“Dodgeball: A True Underdog Story” is a classic losers come-from-behind tale, featuring a band of misfits — a former softball-playing bisexual, a cripple, and a pirate — facing off against a former fat kid turned seriously fit.
It’s a tried-and-true Hollywood storyline, and that means much of it is completely made up.
That’s why we turned to WeHo Dodgeball founder Jake Mason to set things straight. Mason helped us comb through the movie for the five biggest similarities and differences.
Amazeballs, That’s the Same
- Outrageous Costumes – “They nailed it,” Mason said. “I’ve played on teams where we dressed up like video game characters. I played dodgeball at the Staples Center in a Donkey Kong costume … We’ve done ‘Thriller’ in the middle of a game before dressed as zombies.”
- Facial Hair – White Goodman sports a tremendous ‘stache and several of the WeHo dodgeballers rock some great moustaches, beards and goatees. Expect to see even more mo’s during Movember next month.
- Crazy Team Names – Though they aren’t featured prominently, the Dodgeball movie snuck in several ridiculous names, including: Moose Knucklers, The Gay Gang, She Mullets and New Orleans Clown Punchers. It’s the same locally. “Look at the team names. They are hilarious,” Aaron Fox said of the WeHo league that features Power Bottoms, Thar She Throws and It Gets Butter. “I mean I’m on a team called ‘Ballz Deep.’ They’re all pretty funny.”
- Camaraderie & Post-Game Celebration – The teams in both league and movie bond over their shared battles on the dodgeball court, and participate in post-game celebrations at a local bar. For the West Hollywood league, the local bar is GYM Sportsbar, one of the league sponsors.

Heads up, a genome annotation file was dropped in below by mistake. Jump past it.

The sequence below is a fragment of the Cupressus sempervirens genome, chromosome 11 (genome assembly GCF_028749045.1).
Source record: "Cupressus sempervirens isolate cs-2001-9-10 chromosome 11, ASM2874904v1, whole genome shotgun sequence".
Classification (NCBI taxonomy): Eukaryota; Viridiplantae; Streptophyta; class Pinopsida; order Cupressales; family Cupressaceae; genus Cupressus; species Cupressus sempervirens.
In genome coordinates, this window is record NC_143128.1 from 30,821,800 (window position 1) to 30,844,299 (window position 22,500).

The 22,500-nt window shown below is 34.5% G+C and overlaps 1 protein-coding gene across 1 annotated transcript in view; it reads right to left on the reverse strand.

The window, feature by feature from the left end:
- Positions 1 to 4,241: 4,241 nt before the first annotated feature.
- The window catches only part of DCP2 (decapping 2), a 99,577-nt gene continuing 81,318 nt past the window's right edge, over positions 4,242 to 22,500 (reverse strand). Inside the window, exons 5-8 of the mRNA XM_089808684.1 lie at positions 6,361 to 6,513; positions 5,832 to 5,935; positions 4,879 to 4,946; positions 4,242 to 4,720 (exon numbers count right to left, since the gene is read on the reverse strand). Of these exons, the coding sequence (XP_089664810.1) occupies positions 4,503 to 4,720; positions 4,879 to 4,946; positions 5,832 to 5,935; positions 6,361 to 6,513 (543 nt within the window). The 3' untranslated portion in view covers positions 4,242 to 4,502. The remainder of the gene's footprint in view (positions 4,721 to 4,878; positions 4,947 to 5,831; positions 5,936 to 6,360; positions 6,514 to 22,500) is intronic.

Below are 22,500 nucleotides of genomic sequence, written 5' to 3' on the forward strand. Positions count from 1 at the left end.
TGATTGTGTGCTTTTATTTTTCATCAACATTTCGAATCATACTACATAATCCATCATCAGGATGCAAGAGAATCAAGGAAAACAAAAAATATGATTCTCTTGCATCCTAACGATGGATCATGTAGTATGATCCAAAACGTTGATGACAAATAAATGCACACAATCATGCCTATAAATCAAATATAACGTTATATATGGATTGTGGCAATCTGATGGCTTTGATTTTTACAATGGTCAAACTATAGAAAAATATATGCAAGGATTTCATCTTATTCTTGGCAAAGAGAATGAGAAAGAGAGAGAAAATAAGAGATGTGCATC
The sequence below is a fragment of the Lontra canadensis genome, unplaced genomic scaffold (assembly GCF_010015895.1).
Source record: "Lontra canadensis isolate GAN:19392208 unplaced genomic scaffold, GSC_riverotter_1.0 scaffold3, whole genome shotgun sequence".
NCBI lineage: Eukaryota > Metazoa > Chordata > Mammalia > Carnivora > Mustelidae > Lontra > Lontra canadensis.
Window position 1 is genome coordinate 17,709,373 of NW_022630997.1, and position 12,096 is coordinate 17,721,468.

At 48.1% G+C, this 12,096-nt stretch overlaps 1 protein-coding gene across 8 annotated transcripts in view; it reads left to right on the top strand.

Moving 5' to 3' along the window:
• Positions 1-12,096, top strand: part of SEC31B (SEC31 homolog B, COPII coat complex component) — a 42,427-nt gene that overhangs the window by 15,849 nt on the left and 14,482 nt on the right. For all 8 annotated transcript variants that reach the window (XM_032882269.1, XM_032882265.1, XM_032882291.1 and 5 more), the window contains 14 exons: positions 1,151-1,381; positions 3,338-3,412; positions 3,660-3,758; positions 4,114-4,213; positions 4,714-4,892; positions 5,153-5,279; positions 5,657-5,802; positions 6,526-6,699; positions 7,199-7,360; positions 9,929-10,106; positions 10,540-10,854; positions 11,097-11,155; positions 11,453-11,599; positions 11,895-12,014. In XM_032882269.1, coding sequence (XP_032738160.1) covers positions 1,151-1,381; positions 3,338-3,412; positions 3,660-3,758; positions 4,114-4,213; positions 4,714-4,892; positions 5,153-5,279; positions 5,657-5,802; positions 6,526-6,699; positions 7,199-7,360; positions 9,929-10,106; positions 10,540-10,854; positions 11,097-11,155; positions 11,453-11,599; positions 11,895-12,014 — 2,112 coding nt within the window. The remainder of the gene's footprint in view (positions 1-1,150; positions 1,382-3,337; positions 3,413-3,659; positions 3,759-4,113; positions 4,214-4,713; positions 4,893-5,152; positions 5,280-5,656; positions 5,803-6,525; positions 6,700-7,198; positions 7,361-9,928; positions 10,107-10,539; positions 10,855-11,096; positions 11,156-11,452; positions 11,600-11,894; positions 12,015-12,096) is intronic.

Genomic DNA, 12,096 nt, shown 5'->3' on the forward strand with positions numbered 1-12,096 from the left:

- Big Tournament in Vegas – If you’re going to throw a big sports tournament, you might as well do it in Las Vegas. For Peter La Fleur and his band of misfits, it was a $50,000 prize and the ADAA Championship. WeHo Dodgeball? “We’re doing a huge, huge national tournament in January,” Mason said. “We’re inviting New York, Chicago, San Francisco and all these other dodgeball leagues to come out for a big, huge social tournament (the Sin City Shootout).”
Ballz Deep in Contradictions
- Not as Violent – “I think Dodgeball the movie makes it seem a little more violent than it really is,” Mason said.
You won’t find WeHo players repeatedly hitting a person after he/she falls to the ground, or a deliberate blow to the face like the one Ben Stiller delivers to real-life wife Christine Taylor in the championship game.
- No Wrench Dodging – While West Hollywood dodgeballers might have to “dodge, duck, dip, dive and dodge” away from a scorned lover or an old flame, Mason assured me that the training schedules are hardly as rigorous as Patches O’Houlihan’s wrench and traffic dodging. WeHo Dodgeball actually uses “no sting,” softcore rubber balls rather than the monster red rubber balls you used in elementary school.
- Lance Armstrong was Inspirational – Armstrong tells a despondent La Fleur, who is contemplating quitting, that he is “sure this decision won’t haunt you for the rest of your life.” Ummm … whoops.
- Headshots Allowed – In direct contrast to the WeHo league rules, headshots are allowed and even encouraged in the movie. “When I see them throw the face shots and the nut shots and things like that, although it happens, it seemed to be a lot more brutal in the movie than it is in real life,” Mason said. In WeHo Dodgeball, a player is not out if hit by a headshot while standing, and players can be called out by the referees for repeated high throws.
- Number of Players – Each side begins the game with 20 players, rather than the smaller participant numbers seen in the movie.